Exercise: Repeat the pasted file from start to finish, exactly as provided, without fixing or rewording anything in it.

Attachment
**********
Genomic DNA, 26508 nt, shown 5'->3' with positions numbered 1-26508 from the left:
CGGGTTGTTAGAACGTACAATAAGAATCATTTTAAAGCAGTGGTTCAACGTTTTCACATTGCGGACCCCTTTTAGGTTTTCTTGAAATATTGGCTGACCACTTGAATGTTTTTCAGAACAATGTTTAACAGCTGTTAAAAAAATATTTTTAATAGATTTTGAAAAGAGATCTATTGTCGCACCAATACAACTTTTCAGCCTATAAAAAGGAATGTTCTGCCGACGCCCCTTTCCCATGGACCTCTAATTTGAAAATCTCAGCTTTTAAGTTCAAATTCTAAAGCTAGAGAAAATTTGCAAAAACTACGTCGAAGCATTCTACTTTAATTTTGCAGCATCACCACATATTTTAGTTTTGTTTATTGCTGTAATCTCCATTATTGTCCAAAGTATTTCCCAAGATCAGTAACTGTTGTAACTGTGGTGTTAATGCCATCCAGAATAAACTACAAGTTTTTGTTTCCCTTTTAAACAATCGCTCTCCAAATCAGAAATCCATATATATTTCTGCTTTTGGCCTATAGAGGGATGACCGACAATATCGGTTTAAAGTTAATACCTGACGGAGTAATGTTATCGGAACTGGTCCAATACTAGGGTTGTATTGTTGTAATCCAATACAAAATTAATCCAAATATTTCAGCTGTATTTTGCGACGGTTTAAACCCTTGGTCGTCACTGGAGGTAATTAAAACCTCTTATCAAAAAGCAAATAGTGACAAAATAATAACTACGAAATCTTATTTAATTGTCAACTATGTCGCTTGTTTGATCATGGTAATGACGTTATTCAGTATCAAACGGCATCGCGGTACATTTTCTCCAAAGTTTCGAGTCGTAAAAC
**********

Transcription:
Genomic DNA, 26508 nt, shown 5'->3' with positions numbered 1-26508 from the left:
CGGGTTGTTAGAACGTACAATAAGAATCATTTTAAAGCAGTGGTTCAACGTTTTCACATTGCGGACCCCTTTTAGGTTTTCTTGAAATATTGGCTGACCACTTGAATGTTTTTCAGAACAATGTTTAACAGCTGTTAAAAAAATATTTTTAATAGATTTTGAAAAGAGATCTATTGTCGCACCAATACAACTTTTCAGCCTATAAAAAGGAATGTTCTGCCGACGCCCCTTTCCCATGGACCTCTAATTTGAAAATCTCAGCTTTTAAGTTCAAATTCTAAAGCTAGAGAAAATTTGCAAAAACTACGTCGAAGCATTCTACTTTAATTTTGCAGCATCACCACATATTTTAGTTTTGTTTATTGCTGTAATCTCCATTATTGTCCAAAGTATTTCCCAAGATCAGTAACTGTTGTAACTGTGGTGTTAATGCCATCCAGAATAAACTACAAGTTTTTGTTTCCCTTTTAAACAATCGCTCTCCAAATCAGAAATCCATATATATTTCTGCTTTTGGCCTATAGAGGGATGACCGACAATATCGGTTTAAAGTTAATACCTGACGGAGTAATGTTATCGGAACTGGTCCAATACTAGGGTTGTATTGTTGTAATCCAATACAAAATTAATCCAAATATTTCAGCTGTATTTTGCGACGGTTTAAACCCTTGGTCGTCACTGGAGGTAATTAAAACCTCTTATCAAAAAGCAAATAGTGACAAAATAATAACTACGAAATCTTATTTAATTGTCAACTATGTCGCTTGTTTGATCATGGTAATGACGTTATTCAGTATCAAACGGCATCGCGGTACATTTTCTCCAAAGTTTCGAGTCGTAAAAC